Patti dian treat for devotees of divine Trinity - Patta chitra by hereditary artists on display at Puri temple during deities' absence
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- Published 6.07.13
|Traditional artists paint anasara patti during the Lord’s bathing ceremony in Puri. Picture by Sarat Patra|
Bhubaneswar, July 5: The association between Jagannath culture and art goes back centuries. During the 15 days of the holy Trinity’s absence, devotees get to see some beautiful patta chitra art that replaces the idols in the sanctum sanctorum.
Popularly known as patti dian, the paintings of the Trinity or the patta chitra are separate forms of images for each of the divine siblings. These are created by artists of the Chitrakar clan on freshly woven tassar cloth. The hereditary artists make the patta paintings just a fortnight before the debasnana purnima when the idols are taken to a secret site.
“Under the guidance of Budha Moharana and Ananta Moharana, the chief artists of our clan, we start the work on jestha amavasya (no moon day) and finish within 15 days,” said Debadutta Moharana, an artist.
“It is an old seba (service) by the members of Chitrakar family and we make sure we submit the painted images of the deities in time despite all odds,” he said.
“New pieces of silk cloth are first soaked in water. Then we create a double layered canvas out of it,” said Moharana.
Only colours prepared from natural elements are used by the artists for the patti dian.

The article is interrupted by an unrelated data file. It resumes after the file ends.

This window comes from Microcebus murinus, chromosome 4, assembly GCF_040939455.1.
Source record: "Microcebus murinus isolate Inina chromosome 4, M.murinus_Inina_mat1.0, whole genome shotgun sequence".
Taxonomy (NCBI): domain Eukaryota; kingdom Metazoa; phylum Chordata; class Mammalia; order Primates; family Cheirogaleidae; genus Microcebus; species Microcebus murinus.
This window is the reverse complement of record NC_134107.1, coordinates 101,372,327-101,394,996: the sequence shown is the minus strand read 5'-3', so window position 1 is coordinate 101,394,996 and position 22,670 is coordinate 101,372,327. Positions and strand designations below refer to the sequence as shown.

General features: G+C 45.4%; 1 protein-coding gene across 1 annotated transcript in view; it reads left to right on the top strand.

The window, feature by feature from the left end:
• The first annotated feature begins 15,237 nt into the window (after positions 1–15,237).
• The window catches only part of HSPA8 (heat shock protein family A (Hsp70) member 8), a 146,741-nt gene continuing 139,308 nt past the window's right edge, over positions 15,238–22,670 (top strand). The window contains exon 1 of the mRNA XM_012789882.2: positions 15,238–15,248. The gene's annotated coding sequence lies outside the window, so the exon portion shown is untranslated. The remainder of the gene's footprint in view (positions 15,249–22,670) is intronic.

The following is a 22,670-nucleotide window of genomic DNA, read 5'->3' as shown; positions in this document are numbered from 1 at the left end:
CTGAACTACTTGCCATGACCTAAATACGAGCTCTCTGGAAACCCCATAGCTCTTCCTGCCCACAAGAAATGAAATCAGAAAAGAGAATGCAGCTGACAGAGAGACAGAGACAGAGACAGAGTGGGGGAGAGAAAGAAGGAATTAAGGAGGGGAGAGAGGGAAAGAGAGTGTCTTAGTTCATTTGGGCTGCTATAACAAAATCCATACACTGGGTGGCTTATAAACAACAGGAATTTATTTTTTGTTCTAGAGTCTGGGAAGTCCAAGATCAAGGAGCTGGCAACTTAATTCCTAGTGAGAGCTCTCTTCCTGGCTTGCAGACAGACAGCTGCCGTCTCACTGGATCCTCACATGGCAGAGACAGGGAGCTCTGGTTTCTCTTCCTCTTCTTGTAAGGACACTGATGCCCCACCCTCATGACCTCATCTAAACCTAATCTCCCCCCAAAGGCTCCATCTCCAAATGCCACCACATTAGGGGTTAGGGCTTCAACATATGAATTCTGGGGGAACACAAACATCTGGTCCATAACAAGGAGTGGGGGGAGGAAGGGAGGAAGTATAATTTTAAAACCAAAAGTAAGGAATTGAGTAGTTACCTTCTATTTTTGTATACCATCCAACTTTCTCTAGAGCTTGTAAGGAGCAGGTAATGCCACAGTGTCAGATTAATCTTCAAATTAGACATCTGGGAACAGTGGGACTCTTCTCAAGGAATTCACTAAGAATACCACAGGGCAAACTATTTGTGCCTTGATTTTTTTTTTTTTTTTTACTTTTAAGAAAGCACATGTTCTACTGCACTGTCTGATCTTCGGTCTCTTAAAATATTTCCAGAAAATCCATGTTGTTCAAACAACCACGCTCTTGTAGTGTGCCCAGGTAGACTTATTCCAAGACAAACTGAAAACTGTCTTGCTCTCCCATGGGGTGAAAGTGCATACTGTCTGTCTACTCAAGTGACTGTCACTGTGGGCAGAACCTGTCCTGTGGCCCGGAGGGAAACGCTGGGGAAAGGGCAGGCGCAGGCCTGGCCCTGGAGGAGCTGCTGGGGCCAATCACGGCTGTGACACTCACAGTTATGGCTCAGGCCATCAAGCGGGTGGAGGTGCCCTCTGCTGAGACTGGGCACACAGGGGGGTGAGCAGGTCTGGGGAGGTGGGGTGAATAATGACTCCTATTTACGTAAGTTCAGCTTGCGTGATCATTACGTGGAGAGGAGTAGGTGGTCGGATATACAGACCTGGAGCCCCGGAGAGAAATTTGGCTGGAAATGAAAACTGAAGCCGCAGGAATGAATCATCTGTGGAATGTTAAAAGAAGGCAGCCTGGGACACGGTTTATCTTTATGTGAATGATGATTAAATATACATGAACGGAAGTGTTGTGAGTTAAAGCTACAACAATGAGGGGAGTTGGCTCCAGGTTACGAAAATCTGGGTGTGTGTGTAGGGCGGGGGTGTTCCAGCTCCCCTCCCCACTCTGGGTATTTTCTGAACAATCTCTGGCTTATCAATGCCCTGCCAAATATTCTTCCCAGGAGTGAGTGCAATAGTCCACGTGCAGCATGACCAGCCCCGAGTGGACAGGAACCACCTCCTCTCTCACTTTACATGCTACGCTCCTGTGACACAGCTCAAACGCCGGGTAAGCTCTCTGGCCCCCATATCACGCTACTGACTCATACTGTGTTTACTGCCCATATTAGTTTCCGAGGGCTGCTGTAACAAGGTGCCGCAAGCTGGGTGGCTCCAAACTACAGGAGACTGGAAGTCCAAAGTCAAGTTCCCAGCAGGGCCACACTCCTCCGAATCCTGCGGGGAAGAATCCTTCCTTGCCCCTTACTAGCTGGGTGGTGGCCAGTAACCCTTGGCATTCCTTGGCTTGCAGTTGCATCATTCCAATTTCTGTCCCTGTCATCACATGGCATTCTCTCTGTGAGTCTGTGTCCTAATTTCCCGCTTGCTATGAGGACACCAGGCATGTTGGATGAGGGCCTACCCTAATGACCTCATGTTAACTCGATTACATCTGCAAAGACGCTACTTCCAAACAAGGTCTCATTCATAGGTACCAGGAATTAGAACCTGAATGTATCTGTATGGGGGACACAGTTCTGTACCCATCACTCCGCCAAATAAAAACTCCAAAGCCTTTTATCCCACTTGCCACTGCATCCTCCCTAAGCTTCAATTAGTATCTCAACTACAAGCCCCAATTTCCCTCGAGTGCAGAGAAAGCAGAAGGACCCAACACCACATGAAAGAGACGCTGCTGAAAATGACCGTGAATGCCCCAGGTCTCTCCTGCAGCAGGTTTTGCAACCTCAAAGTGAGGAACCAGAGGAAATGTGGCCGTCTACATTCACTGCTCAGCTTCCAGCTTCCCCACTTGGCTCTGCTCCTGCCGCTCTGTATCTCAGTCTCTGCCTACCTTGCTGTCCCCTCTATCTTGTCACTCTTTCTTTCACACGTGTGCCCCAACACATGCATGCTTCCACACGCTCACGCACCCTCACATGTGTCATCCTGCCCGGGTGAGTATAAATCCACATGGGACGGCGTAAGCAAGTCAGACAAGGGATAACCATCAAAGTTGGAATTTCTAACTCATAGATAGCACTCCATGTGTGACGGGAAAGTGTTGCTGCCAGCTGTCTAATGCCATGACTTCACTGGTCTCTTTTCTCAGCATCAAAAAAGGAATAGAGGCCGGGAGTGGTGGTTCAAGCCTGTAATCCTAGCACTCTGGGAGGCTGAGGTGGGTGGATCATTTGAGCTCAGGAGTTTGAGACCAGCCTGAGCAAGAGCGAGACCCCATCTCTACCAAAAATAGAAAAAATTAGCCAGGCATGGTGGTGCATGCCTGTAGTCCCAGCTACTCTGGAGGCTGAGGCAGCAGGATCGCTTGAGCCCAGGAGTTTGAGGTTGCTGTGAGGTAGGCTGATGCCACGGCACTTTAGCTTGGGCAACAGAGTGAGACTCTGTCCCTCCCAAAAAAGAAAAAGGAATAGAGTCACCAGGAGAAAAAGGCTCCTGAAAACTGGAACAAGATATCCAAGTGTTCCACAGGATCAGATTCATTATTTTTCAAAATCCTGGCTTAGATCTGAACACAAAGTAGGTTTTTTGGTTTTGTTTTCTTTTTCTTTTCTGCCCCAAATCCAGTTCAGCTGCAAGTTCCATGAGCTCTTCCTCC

“We prepare black, blue, green, red and brown colours in various shades for the paintings. Most of these are created by grinding mollusc and conch shells and then adding pigments of flower extracts or other natural ingredients,” said another artist. A group of 10 to 15 artists work on the paintings and paint the images of Ananta Narayan, Ananta Basudev and Bhubaneswari. The three paintings represent the three divine siblings.
“While Ananta Narayan represents Lord Jagannath, Ananta Basudev is Lord Balabhadra and Bhubaneswari is Goddess Subhadra,” said Moharana.
Each patta painting is created on a cloth 5.5 feet long and 4 feet wide. Patterns of birds, floral motifs and traditional designs for the images of the temple are drawn by the artists along with small images of devotees. The deities are shown in traditional forms and attires.
“The paintings are the same every year. None of the patterns can be tampered with,” said an artist. The patti dian will be worshipped in the sanctum sanctorum until the divine siblings return from their vacation to their aunt’s house during the bahuda yatra. After that, they are hung at the Basudev temple near Sakhigopal. “After that, we usually get back our paintings,” said Moharana.
The deities have almost recovered from the sickness but are still very weak. They were given special food and special massage known as khali laga.